Wednesday, 17 July 2019

Care home plan for former Henley youth centre returns

Care home plan for former youth centre returns

A BID to convert the former Henley Youth Centre into a care home is to be revived.

B&M Care, which purchased the site off Deanfield Avenue in 2015, is to submit a new planning application after its last one was rejected on appeal in December.

A planning inspector said the develoment shouldn’t go ahead because of a severe housing shortage in the Henley area.

This time the company will propose building 10 “affordable” flats alongside a smaller care home with 56 beds instead of 65.

The site was earmarked for 23 ordinary homes in the joint Henley and Harpsden neighbourhood plan, of which 10 were to be affordable, and the firm says its new proposal will meet this need while satisfying a growing demand for care for the elderly.

Ian Sloan, the company’s chief executive, announced the news at a meeting of Henley Town Council’s neighbourhood plan committee on Tuesday.

He said the one-bedroom flats, of which eight would accommodate a couple and two would house a single person, would be sold to a social housing provider on condition that they remain available for rent in perpetuity.

Access would be via the youth centre land, which was previously owned by the Thamesfield Youth Association, rather than a plot next to the public bridleway which the company bought from Thames Water at the same time.

Mr Sloan said the care home itself would be of a similar size, with a height varying between two and three-and-a-half storeys, as inspector Robert Parker said this was acceptable and the loss of potential housing land was the only concern.

He said the neighbourhood plan was at an early stage when the company bought the land and it was unaware how important it would become.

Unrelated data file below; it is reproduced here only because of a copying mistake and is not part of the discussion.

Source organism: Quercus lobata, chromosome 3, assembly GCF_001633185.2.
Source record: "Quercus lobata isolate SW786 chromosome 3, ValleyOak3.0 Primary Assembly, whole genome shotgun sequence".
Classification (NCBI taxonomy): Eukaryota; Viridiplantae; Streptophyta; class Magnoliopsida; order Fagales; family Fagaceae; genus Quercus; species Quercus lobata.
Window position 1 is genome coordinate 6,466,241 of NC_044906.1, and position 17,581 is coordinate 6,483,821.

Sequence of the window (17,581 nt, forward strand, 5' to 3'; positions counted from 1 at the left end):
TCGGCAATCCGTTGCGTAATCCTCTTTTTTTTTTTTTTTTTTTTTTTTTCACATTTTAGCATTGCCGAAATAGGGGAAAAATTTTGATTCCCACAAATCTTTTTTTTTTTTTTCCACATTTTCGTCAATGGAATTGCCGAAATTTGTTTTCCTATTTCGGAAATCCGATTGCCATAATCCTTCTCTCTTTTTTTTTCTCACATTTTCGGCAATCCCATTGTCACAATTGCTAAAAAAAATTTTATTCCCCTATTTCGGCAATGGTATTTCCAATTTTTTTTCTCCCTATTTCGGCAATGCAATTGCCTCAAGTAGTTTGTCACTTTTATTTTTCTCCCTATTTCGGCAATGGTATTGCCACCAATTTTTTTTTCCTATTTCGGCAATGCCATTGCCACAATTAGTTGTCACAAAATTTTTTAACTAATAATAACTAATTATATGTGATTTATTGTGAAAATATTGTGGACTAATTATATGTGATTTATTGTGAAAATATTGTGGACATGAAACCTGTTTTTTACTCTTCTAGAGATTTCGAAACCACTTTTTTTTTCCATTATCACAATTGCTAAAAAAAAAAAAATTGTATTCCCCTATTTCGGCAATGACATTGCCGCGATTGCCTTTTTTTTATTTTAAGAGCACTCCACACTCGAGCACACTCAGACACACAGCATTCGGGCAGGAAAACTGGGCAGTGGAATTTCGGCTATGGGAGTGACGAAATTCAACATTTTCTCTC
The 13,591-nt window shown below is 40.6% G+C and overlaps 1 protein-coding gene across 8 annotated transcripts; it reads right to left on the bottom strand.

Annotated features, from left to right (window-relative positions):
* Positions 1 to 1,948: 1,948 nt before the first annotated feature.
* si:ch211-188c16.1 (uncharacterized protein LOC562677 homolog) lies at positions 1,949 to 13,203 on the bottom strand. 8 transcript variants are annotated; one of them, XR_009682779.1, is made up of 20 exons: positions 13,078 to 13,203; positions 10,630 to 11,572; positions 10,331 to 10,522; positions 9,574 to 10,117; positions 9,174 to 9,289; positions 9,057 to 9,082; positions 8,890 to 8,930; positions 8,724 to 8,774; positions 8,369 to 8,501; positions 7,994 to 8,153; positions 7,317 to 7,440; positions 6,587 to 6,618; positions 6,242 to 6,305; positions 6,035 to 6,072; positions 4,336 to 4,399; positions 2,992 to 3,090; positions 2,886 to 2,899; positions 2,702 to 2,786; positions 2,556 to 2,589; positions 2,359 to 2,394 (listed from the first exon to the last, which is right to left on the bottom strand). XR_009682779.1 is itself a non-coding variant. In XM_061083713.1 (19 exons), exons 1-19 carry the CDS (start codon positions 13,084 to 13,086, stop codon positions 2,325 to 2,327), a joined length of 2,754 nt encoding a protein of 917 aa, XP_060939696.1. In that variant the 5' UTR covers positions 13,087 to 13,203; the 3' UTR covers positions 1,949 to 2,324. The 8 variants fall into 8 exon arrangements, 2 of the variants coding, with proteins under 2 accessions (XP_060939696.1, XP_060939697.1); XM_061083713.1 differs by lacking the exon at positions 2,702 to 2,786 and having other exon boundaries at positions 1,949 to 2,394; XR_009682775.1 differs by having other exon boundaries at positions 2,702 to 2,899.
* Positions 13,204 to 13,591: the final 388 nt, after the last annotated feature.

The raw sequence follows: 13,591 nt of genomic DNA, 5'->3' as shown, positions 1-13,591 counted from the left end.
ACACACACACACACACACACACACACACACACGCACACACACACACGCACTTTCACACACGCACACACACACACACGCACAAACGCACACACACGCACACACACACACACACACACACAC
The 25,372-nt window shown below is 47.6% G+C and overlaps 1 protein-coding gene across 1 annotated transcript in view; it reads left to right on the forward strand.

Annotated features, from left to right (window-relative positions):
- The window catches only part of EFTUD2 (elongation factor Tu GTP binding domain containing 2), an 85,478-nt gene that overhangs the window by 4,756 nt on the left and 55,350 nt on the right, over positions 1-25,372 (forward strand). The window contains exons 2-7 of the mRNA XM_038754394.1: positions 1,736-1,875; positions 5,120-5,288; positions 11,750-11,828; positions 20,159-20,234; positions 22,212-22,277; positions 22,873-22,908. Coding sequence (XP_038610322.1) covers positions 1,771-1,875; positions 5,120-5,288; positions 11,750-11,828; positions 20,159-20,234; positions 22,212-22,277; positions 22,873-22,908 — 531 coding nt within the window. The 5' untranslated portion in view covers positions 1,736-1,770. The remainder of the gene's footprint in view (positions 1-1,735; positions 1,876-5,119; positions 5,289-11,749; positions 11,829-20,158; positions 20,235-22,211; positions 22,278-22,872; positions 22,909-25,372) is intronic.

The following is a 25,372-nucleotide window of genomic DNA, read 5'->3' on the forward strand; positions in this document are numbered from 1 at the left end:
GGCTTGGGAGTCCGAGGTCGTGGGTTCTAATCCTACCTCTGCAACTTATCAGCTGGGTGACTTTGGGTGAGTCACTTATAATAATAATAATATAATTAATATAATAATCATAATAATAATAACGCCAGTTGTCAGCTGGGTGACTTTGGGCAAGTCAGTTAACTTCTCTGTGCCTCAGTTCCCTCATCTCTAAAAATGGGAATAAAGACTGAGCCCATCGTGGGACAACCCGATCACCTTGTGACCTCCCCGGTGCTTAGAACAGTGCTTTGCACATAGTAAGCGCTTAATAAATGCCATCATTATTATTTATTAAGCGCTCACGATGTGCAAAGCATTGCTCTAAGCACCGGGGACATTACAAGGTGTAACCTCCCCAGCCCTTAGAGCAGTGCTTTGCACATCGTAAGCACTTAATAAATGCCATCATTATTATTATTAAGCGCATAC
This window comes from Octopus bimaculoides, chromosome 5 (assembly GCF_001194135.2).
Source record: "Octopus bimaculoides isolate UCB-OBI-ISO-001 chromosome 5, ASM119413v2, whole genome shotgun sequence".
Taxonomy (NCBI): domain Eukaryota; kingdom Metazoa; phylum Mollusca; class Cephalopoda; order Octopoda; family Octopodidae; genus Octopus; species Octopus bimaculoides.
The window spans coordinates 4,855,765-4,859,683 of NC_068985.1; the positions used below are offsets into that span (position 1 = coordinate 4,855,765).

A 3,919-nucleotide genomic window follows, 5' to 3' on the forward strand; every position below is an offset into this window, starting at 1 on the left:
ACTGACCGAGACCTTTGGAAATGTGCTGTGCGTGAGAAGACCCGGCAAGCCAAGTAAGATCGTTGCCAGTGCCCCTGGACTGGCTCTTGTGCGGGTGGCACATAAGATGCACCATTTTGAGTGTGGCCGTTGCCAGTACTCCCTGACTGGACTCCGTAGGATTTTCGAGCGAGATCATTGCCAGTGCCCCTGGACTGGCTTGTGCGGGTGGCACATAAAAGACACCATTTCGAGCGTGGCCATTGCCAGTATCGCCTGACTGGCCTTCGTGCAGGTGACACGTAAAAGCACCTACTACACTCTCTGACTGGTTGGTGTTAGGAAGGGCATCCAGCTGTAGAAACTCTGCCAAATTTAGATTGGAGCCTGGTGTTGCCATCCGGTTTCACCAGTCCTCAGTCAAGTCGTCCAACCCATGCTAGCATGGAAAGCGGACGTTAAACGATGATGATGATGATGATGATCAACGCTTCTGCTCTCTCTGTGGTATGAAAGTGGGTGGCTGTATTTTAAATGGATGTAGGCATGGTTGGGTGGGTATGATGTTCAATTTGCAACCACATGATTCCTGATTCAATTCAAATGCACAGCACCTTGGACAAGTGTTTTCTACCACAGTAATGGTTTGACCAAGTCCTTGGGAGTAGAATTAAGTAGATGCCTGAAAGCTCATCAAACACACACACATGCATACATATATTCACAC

It became a legally binding aspect of South Oxfordshire District Council’s planning policy when it passed a referendum in 2016.

Mr Sloan told the committee, which is made up of town councillors and representatives of community groups: “Neighbourhood planning is a relatively new phenomenon and we’ve learned from this experience.

“We would stress that we never set out to be in conflict with the council or the Henley community, nor would we ever wish or expect this to be the case. The plan was at a very early draft stage when we bought the land.

“However, moving forward, we’re primarily an operator rather than a developer. We develop about one home per year and don’t then sell or lease it on.

“We’re a family-owned company and look to make long-term, constructive commitments to the communities where we operate.

“The home will be exactly the same in terms of bulk, mass, appearance, highways access, parking and so on as the inspector said these aspects were totally acceptable and our proposal has been closely shaped by their guidance.”

Councillor Michelle Thomas said the town was set to have a surplus of care home places as operator Hallmark is building an 80-bed facility at the former LA Fitness gym off Newtown Road.

This was given planning permission in 2016 after the neighbourhood plan was approved, despite the plot being earmarked for continued commercial use.

Mr Sloan said: “We spent months in pre-application talks with planning officers and it wasn’t until some time after buying the site that the neighbourhood plan was mentioned as playing more than a merely advisory role.

“The timeline was unfortunate but we wish to work with the community and felt it was respectful and appropriate to keep you updated on our plans for the near future.”

The district council said B&M’s original plan would exacerbate an existing housing shortage in Henley and Harpsden.

The applicant argued there was “no real conflict” with the neighbourhood plan as the care places would go to local people so would offset the area’s quota.

It said residents would sell their homes before moving in, freeing them up for younger buyers, and the council should not have “slavishly” followed the plan.

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